Going away for a while? Good. Need help? No, not with the trip, with picking a guide. Gone are the days of Native Indians helping explorers through treacherous river crossings (or is that just The Oregon Trail?) and hired locals giving help and guidance to the wealthy tourists of the 18th and 19th Centuries. Travel guides are the way to go for the discerning traveller in the modern world.
But even this can be a bit of a problem. What do you go for? Lonely Planet? Rough Guides? Johnny Explorer’s Guide to the 50 Greatest Pubs of Europe? And will it do what you want it to do? Will it give you all of those art galleries, but neglect to tell you that you decided to come on an obscure national holiday so they’ll all be closed? Will it tell you that you must visit this or that building for its rich cultural heritage and erstwhile importance and you get there only to find that it was knocked down 18 months ago? It’s a tricky one.
Personally, I’m a sucker for getting there and having a good walk around (partly because it means I don’t have to spend ages poring over guidebooks, which is generally done instead by my mother or my friends, depending on who I’m traveling with), but in the 21st Century one of the fastest growing markets in the world is becoming the go-to place for planning to see the sights on those far off destinations: travel apps. Travel apps have sprung up everywhere and, as with everything in the light-touch world of the digital superhighway, not all of them are good. The concept for someone lazy like me, though, is enticing: everything you need to know, usually about one place at a time if they’re any good, all in one place. Simple and easy to use.
But then a whole other host of problems crop up: is it from a reliable source? Will I be able to access it abroad? Is the information on the place so concise that I could have written it without even having been there? Furthermore, in the world of Travel apps, though we’re happy to throw a tenner at a guidebook, it’s becoming one of the strange quirks of the modern psyche that any app over 99p that isn’t a multi-level platform or sport game isn’t worth buying anyway.
I’ll admit, in my research I found very little to suggest that Travel apps will break through to take the place of the coveted guidebooks. Of the free apps, of which there weren’t many, they seemed to simply show monuments in places around the world with a bit of Google Maps and Wikipedia tacked on or be, well, just maps. The ones that you had to pay for were expectedly better, but none seemed to have a great interface, and some weren’t quite sure what they were doing. An interesting but flawed-looking concept was an app in which you input your budget and it gave you a suitable destination, though that kind of thing struck me as more of a souped-up teletext than a Travel app.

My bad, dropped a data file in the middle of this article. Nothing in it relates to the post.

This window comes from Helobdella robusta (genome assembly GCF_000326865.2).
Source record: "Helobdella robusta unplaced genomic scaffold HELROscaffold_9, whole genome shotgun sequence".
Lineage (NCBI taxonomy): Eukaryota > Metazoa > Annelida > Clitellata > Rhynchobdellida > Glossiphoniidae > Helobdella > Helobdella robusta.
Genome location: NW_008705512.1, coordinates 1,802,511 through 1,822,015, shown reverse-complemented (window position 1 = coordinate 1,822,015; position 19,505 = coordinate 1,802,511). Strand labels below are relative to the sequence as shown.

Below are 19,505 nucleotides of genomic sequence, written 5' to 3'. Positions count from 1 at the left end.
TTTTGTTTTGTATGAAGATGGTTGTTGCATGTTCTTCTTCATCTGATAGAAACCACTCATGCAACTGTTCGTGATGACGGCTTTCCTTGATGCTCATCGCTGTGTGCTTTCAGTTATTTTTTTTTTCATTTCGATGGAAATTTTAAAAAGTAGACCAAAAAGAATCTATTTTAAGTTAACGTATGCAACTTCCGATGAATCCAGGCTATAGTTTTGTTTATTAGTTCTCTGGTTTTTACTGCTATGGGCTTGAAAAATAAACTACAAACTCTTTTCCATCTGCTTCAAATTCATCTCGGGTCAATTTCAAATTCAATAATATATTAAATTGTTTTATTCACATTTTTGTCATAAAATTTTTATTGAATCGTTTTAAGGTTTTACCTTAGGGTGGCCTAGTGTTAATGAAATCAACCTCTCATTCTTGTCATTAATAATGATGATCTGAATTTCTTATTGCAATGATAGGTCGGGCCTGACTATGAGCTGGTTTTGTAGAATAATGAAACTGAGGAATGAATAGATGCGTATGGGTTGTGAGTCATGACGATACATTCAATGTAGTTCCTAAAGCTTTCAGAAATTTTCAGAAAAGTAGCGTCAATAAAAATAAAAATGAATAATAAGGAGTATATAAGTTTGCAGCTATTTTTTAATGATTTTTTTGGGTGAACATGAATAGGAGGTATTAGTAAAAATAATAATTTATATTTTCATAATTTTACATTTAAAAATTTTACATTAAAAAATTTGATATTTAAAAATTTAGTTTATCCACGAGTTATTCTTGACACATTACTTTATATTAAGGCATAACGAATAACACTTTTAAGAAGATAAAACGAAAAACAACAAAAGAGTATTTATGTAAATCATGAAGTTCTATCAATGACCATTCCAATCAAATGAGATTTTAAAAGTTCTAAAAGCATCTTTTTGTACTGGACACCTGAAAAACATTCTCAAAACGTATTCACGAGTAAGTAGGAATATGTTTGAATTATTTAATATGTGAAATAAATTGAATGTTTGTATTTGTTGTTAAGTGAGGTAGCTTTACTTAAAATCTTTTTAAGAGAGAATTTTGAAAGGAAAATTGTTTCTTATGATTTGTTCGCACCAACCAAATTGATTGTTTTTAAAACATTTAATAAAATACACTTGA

The best that I found seemed to be the For Less Guides, which were free and, arguably crucially, were the only apps which said that everything still worked offline. After downloading them I found that they housed a collection of monuments and street maps with opening times and recommendations, and the design was pretty much a basic ‘map with points of interest’ interface which didn’t seem to try to do anything too clever, but which had all of the necessary information when you clicked on one of the pins on the map.
Another point of interest were the in-app discounts to several restaurants, cafes, and events in the respective countries; something I managed to find nowhere else. It was nice to find an app that seemed to be trying to branch out and do something useful for the customer, rather than just offer travel guidance. The ‘For Less’ badge obviously displays the app’s raison-d’être, and it struck me as a pertinent question as to why other apps hadn’t gone down this road anyway (some had been designed for budgets, but none really to try and aid the traveller in specific cities.)
Though they’re currently only available for San Francisco, Amsterdam, London and New York, I’d rather that done well than the whole ‘350,000 monuments in 47 destinations’ idea, which just seems to bloat something that needs to fit potentially on a tablet screen but more probably on the screen of a smartphone. After all, you’d never expect to see the Lonely Planet Guide to The World. It wouldn’t fit in your bag very easily, anyway.
Going away is difficult enough, but the For Less Guides seemed to be the cleanest, easiest, most efficient methods of seeing everything and getting to know everything to see, if ever you were in any of the locations they offer, of course. The company says that their guides are ‘the only offline city travel guide apps’, which are obviously a great help for us poor students trying to avoid data roaming charges, and their discounts were a novel idea. In the 21st Century, when even a guidebook might be one too many things to take with you, apps might just make it as the future of travel planning. So, where do you fancy going?
Image Credits: www.forlessguides.com